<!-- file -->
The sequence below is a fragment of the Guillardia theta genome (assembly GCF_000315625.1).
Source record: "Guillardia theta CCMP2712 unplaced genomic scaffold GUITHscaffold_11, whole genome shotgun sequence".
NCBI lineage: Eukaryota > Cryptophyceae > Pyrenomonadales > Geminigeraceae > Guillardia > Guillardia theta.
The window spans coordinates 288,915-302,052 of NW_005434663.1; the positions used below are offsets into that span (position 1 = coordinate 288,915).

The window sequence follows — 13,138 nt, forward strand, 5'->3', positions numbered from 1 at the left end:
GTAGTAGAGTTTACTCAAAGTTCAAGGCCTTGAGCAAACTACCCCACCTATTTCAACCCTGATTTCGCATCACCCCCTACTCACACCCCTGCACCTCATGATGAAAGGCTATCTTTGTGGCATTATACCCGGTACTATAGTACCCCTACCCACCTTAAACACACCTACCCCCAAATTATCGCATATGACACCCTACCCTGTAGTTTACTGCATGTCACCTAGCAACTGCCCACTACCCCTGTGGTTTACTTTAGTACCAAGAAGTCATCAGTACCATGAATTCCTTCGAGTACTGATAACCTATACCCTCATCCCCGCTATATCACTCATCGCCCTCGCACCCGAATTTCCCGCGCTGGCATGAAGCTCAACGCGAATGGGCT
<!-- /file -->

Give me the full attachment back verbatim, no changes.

The sequence below is a fragment of the Guillardia theta genome (assembly GCF_000315625.1).
Source record: "Guillardia theta CCMP2712 unplaced genomic scaffold GUITHscaffold_11, whole genome shotgun sequence".
NCBI lineage: Eukaryota > Cryptophyceae > Pyrenomonadales > Geminigeraceae > Guillardia > Guillardia theta.
The window spans coordinates 288,915-302,052 of NW_005434663.1; the positions used below are offsets into that span (position 1 = coordinate 288,915).

The window sequence follows — 13,138 nt, forward strand, 5'->3', positions numbered from 1 at the left end:
GTAGTAGAGTTTACTCAAAGTTCAAGGCCTTGAGCAAACTACCCCACCTATTTCAACCCTGATTTCGCATCACCCCCTACTCACACCCCTGCACCTCATGATGAAAGGCTATCTTTGTGGCATTATACCCGGTACTATAGTACCCCTACCCACCTTAAACACACCTACCCCCAAATTATCGCATATGACACCCTACCCTGTAGTTTACTGCATGTCACCTAGCAACTGCCCACTACCCCTGTGGTTTACTTTAGTACCAAGAAGTCATCAGTACCATGAATTCCTTCGAGTACTGATAACCTATACCCTCATCCCCGCTATATCACTCATCGCCCTCGCACCCGAATTTCCCGCGCTGGCATGAAGCTCAACGCGAATGGGCT